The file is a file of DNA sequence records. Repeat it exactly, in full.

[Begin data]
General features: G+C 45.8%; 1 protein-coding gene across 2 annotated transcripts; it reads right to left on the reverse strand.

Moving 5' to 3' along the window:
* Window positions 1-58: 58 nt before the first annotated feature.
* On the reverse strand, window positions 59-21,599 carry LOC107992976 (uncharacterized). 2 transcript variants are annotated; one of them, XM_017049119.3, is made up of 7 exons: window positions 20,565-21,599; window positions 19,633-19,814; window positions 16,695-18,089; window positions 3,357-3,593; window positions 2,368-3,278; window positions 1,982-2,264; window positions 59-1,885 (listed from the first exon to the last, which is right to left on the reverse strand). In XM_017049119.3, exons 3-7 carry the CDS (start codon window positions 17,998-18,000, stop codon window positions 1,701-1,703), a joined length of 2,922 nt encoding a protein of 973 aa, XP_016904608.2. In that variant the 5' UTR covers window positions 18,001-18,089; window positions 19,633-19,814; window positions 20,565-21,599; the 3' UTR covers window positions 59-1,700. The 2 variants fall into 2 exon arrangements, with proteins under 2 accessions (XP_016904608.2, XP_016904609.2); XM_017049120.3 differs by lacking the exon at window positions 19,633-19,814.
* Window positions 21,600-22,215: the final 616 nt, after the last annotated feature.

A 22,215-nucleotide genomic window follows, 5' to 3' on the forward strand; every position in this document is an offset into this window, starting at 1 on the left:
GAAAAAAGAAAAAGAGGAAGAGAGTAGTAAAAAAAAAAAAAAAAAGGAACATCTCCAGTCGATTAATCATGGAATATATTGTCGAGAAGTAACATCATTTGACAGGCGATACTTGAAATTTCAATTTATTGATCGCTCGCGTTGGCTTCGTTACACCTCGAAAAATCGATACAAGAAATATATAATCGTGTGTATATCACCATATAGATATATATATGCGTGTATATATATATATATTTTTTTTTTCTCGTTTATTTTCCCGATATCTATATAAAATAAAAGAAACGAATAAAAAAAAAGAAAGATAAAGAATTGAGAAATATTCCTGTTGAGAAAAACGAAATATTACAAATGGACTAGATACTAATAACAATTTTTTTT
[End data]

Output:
General features: G+C 45.8%; 1 protein-coding gene across 2 annotated transcripts; it reads right to left on the reverse strand.

Moving 5' to 3' along the window:
* Window positions 1-58: 58 nt before the first annotated feature.
* On the reverse strand, window positions 59-21,599 carry LOC107992976 (uncharacterized). 2 transcript variants are annotated; one of them, XM_017049119.3, is made up of 7 exons: window positions 20,565-21,599; window positions 19,633-19,814; window positions 16,695-18,089; window positions 3,357-3,593; window positions 2,368-3,278; window positions 1,982-2,264; window positions 59-1,885 (listed from the first exon to the last, which is right to left on the reverse strand). In XM_017049119.3, exons 3-7 carry the CDS (start codon window positions 17,998-18,000, stop codon window positions 1,701-1,703), a joined length of 2,922 nt encoding a protein of 973 aa, XP_016904608.2. In that variant the 5' UTR covers window positions 18,001-18,089; window positions 19,633-19,814; window positions 20,565-21,599; the 3' UTR covers window positions 59-1,700. The 2 variants fall into 2 exon arrangements, with proteins under 2 accessions (XP_016904608.2, XP_016904609.2); XM_017049120.3 differs by lacking the exon at window positions 19,633-19,814.
* Window positions 21,600-22,215: the final 616 nt, after the last annotated feature.

A 22,215-nucleotide genomic window follows, 5' to 3' on the forward strand; every position in this document is an offset into this window, starting at 1 on the left:
GAAAAAAGAAAAAGAGGAAGAGAGTAGTAAAAAAAAAAAAAAAAAGGAACATCTCCAGTCGATTAATCATGGAATATATTGTCGAGAAGTAACATCATTTGACAGGCGATACTTGAAATTTCAATTTATTGATCGCTCGCGTTGGCTTCGTTACACCTCGAAAAATCGATACAAGAAATATATAATCGTGTGTATATCACCATATAGATATATATATGCGTGTATATATATATATATTTTTTTTTTCTCGTTTATTTTCCCGATATCTATATAAAATAAAAGAAACGAATAAAAAAAAAGAAAGATAAAGAATTGAGAAATATTCCTGTTGAGAAAAACGAAATATTACAAATGGACTAGATACTAATAACAATTTTTTTT